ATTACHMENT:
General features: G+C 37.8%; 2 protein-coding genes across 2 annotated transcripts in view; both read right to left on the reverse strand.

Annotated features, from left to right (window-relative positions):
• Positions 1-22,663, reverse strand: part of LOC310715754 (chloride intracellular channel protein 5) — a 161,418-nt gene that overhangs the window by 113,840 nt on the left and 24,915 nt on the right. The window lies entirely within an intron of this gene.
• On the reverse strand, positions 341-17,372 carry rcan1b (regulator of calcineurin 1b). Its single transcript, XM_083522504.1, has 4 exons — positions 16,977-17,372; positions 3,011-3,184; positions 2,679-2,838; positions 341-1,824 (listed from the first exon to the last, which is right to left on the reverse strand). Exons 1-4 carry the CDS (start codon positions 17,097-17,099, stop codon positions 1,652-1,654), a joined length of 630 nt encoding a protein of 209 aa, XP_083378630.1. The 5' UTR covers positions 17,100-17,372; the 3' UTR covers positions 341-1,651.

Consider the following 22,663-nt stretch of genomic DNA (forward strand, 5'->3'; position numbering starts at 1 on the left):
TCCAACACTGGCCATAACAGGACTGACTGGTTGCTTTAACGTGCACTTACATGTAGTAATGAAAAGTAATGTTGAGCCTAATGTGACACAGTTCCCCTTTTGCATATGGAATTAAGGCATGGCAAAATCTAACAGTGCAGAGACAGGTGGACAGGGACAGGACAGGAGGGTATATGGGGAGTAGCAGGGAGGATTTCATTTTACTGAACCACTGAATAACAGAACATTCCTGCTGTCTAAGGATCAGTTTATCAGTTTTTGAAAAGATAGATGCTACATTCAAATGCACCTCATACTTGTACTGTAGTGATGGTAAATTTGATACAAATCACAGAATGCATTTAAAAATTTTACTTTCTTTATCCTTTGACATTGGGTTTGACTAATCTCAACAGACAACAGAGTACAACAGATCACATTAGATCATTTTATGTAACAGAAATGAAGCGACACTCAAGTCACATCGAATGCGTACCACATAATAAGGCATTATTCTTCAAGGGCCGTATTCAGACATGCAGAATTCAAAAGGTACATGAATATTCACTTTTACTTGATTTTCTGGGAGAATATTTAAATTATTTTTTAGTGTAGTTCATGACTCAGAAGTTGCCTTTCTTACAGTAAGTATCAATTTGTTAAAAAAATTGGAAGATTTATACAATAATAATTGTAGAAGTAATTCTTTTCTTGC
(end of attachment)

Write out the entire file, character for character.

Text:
General features: G+C 37.8%; 2 protein-coding genes across 2 annotated transcripts in view; both read right to left on the reverse strand.

Annotated features, from left to right (window-relative positions):
• Positions 1-22,663, reverse strand: part of LOC310715754 (chloride intracellular channel protein 5) — a 161,418-nt gene that overhangs the window by 113,840 nt on the left and 24,915 nt on the right. The window lies entirely within an intron of this gene.
• On the reverse strand, positions 341-17,372 carry rcan1b (regulator of calcineurin 1b). Its single transcript, XM_083522504.1, has 4 exons — positions 16,977-17,372; positions 3,011-3,184; positions 2,679-2,838; positions 341-1,824 (listed from the first exon to the last, which is right to left on the reverse strand). Exons 1-4 carry the CDS (start codon positions 17,097-17,099, stop codon positions 1,652-1,654), a joined length of 630 nt encoding a protein of 209 aa, XP_083378630.1. The 5' UTR covers positions 17,100-17,372; the 3' UTR covers positions 341-1,651.

Consider the following 22,663-nt stretch of genomic DNA (forward strand, 5'->3'; position numbering starts at 1 on the left):
TCCAACACTGGCCATAACAGGACTGACTGGTTGCTTTAACGTGCACTTACATGTAGTAATGAAAAGTAATGTTGAGCCTAATGTGACACAGTTCCCCTTTTGCATATGGAATTAAGGCATGGCAAAATCTAACAGTGCAGAGACAGGTGGACAGGGACAGGACAGGAGGGTATATGGGGAGTAGCAGGGAGGATTTCATTTTACTGAACCACTGAATAACAGAACATTCCTGCTGTCTAAGGATCAGTTTATCAGTTTTTGAAAAGATAGATGCTACATTCAAATGCACCTCATACTTGTACTGTAGTGATGGTAAATTTGATACAAATCACAGAATGCATTTAAAAATTTTACTTTCTTTATCCTTTGACATTGGGTTTGACTAATCTCAACAGACAACAGAGTACAACAGATCACATTAGATCATTTTATGTAACAGAAATGAAGCGACACTCAAGTCACATCGAATGCGTACCACATAATAAGGCATTATTCTTCAAGGGCCGTATTCAGACATGCAGAATTCAAAAGGTACATGAATATTCACTTTTACTTGATTTTCTGGGAGAATATTTAAATTATTTTTTAGTGTAGTTCATGACTCAGAAGTTGCCTTTCTTACAGTAAGTATCAATTTGTTAAAAAAATTGGAAGATTTATACAATAATAATTGTAGAAGTAATTCTTTTCTTGC